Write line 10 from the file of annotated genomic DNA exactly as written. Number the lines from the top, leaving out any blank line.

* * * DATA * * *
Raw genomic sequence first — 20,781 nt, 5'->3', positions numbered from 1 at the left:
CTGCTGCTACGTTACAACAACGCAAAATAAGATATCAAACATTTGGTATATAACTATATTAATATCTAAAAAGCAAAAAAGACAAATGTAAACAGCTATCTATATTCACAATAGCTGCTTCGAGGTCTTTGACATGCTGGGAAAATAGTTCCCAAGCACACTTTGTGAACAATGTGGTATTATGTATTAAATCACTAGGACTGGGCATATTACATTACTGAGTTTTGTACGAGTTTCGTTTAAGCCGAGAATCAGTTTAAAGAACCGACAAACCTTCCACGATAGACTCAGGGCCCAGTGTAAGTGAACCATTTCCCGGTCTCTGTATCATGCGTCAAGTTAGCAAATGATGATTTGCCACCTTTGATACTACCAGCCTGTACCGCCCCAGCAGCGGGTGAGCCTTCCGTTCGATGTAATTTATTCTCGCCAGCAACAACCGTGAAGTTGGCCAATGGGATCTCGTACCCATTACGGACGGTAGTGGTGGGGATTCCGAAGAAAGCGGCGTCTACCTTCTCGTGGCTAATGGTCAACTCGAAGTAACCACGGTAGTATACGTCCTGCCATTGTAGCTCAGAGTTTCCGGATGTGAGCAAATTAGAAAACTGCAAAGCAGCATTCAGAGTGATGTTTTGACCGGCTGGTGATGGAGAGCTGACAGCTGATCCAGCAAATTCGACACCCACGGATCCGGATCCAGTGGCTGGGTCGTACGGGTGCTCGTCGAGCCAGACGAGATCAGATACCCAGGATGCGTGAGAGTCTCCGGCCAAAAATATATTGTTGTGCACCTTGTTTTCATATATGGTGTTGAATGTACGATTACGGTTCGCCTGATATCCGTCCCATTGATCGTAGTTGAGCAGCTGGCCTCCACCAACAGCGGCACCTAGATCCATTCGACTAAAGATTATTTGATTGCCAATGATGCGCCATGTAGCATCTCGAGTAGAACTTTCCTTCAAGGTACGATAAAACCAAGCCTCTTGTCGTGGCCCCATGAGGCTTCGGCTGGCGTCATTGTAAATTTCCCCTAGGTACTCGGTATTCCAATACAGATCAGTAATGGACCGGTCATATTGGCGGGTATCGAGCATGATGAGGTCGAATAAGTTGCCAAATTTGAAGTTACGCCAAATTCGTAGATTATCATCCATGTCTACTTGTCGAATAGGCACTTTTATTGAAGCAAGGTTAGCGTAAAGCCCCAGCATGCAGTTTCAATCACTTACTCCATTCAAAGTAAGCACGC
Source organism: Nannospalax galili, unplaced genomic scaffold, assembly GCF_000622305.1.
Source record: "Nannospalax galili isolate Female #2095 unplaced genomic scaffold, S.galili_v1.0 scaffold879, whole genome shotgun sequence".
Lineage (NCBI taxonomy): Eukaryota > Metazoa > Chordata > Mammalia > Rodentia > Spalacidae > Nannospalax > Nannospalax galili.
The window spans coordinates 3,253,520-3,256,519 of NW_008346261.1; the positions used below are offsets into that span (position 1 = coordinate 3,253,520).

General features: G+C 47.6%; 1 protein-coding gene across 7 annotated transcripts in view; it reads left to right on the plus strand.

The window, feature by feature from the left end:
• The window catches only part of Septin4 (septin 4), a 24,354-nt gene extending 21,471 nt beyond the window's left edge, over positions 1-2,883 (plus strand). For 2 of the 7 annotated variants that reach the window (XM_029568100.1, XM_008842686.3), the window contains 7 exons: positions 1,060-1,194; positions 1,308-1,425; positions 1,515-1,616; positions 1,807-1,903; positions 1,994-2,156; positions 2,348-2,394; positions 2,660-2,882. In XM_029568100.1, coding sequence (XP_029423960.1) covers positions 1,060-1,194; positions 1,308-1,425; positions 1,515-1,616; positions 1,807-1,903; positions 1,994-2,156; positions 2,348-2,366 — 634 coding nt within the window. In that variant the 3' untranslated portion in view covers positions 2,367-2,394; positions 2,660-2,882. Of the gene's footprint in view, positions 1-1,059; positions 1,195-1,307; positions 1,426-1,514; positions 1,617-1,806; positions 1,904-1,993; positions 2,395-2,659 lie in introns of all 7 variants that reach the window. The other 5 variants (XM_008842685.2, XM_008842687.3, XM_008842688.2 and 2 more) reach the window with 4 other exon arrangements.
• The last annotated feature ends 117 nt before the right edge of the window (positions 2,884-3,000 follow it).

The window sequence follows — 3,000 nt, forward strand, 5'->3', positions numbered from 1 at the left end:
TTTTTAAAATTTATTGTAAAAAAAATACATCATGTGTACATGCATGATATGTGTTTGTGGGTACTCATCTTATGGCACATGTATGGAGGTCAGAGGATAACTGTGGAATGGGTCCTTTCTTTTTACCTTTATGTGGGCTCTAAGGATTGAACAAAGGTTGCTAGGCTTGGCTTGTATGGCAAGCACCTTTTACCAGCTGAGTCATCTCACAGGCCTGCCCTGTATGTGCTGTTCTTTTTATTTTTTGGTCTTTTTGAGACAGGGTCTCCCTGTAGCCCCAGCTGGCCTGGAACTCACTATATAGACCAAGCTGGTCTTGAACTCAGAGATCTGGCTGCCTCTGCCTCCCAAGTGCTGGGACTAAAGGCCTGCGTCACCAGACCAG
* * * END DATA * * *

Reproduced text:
• The last annotated feature ends 117 nt before the right edge of the window (positions 2,884-3,000 follow it).